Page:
BIRD Current Research Projects

Overview

The building blocks of prosthetics come in many materials, shapes, and sizes. To create lightweight yet sturdy prosthetics, we explore 3D printing in plastic, carbon fiber, steel, and titanium. In addition, we investigate different methods of actuation such as miniature 3D printed gearboxes for fingers and twisted coil polymers. While some of these parts may look like something out of Star Wars, these are more than just computer-generated images. These prosthetics are real and they work for real people.  

Spatial Vignettes

Date: 8/21/17
Photograph of architectural model
Student Researchers: Michael K. Hackett Faculty Advisor: Jordan Gravely

In this project, I explored inhabitable spatial relationships between three major moments: entry, transition, and arrival. These moments were discovered through previous investigations of architectural techniques such as stereotomic and tectonic building. By investigating spatial sequences and how they are related, the term “threshold” became apparent. By using detailed and intentful thresholds, this project gained a cohesive experience for the viewer.
 
Main drivers behind this spatial vignette were sight lines, repetition, and compression and release. Sight lines are represented through voided space and material changes. Repetition is represented through aesthetic features such as the overhead condition, as well as orientation in each moment. Compression and release is represented throughout the experience within each moment as well.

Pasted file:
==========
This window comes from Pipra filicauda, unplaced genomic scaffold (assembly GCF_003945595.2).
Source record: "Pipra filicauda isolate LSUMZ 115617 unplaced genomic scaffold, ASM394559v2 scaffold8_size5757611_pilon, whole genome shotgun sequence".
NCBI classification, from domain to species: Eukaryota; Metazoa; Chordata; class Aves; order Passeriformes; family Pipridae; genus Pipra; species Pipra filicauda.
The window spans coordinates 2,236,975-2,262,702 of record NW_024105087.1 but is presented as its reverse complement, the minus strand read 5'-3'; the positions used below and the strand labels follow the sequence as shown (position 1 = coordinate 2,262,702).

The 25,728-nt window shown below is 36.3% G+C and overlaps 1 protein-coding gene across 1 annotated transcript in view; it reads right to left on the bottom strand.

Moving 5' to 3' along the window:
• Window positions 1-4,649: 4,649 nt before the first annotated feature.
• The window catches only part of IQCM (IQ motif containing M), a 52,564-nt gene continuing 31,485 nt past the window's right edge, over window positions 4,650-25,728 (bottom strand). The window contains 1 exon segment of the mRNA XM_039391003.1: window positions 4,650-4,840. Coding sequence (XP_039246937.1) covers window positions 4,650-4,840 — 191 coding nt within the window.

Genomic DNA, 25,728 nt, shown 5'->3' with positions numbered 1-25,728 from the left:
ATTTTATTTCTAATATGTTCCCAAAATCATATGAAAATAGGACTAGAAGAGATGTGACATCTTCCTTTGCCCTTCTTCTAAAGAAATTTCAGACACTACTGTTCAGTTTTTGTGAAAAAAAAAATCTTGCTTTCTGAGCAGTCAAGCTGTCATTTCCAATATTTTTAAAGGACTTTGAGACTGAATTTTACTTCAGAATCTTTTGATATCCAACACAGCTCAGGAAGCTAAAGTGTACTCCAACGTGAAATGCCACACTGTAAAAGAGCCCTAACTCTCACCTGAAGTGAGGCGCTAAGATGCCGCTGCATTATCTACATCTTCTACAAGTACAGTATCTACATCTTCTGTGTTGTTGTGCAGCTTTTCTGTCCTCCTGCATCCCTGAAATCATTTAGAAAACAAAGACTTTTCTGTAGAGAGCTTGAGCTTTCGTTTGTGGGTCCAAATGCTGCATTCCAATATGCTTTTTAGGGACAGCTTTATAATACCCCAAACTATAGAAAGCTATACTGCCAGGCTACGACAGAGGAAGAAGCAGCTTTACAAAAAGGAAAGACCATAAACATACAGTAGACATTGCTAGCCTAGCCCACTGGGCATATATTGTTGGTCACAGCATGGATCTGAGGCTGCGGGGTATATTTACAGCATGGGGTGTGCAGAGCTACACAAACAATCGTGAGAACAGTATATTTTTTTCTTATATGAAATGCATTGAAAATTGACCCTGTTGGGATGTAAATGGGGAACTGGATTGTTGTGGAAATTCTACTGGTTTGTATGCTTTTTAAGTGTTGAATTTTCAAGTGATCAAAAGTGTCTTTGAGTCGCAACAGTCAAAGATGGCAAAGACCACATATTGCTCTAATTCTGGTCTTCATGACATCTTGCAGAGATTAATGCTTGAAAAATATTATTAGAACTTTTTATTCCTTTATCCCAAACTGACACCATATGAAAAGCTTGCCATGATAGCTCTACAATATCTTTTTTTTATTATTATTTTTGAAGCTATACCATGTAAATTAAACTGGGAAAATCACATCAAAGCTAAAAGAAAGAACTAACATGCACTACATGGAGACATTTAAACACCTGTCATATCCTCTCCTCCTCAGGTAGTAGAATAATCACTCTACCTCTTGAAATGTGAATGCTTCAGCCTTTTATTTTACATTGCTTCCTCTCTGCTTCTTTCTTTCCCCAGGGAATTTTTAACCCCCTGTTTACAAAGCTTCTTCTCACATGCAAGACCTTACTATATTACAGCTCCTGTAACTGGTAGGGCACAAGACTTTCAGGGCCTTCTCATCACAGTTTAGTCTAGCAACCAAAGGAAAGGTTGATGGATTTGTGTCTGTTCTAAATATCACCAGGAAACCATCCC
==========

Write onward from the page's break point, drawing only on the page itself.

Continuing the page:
Photograph of architectural model
Photograph of detail architectural model
Program analysis model
Photograph of architectural model
Photograph of architectural model made with wood and concrete

BIRD Past Research Projects

Spatial Vignettes

Date: 8/21/17
Photograph of architectural model
Student Researchers: Michael K. Hackett Faculty Advisor: Jordan Gravely

In this project, I explored inhabitable spatial relationships between three major moments: entry, transition, and arrival. These moments were discovered through previous investigations of architectural techniques such as stereotomic and tectonic building. By investigating spatial sequences and how they are related, the term “threshold” became apparent. By using detailed and intentful thresholds, this project gained a cohesive experience for the viewer.
 
Main drivers behind this spatial vignette were sight lines, repetition, and compression and release. Sight lines are represented through voided space and material changes. Repetition is represented through aesthetic features such as the overhead condition, as well as orientation in each moment. Compression and release is represented throughout the experience within each moment as well.

Photograph of architectural model
Photograph of detail architectural model
Program analysis model
Photograph of architectural model
Photograph of architectural model made with wood and concrete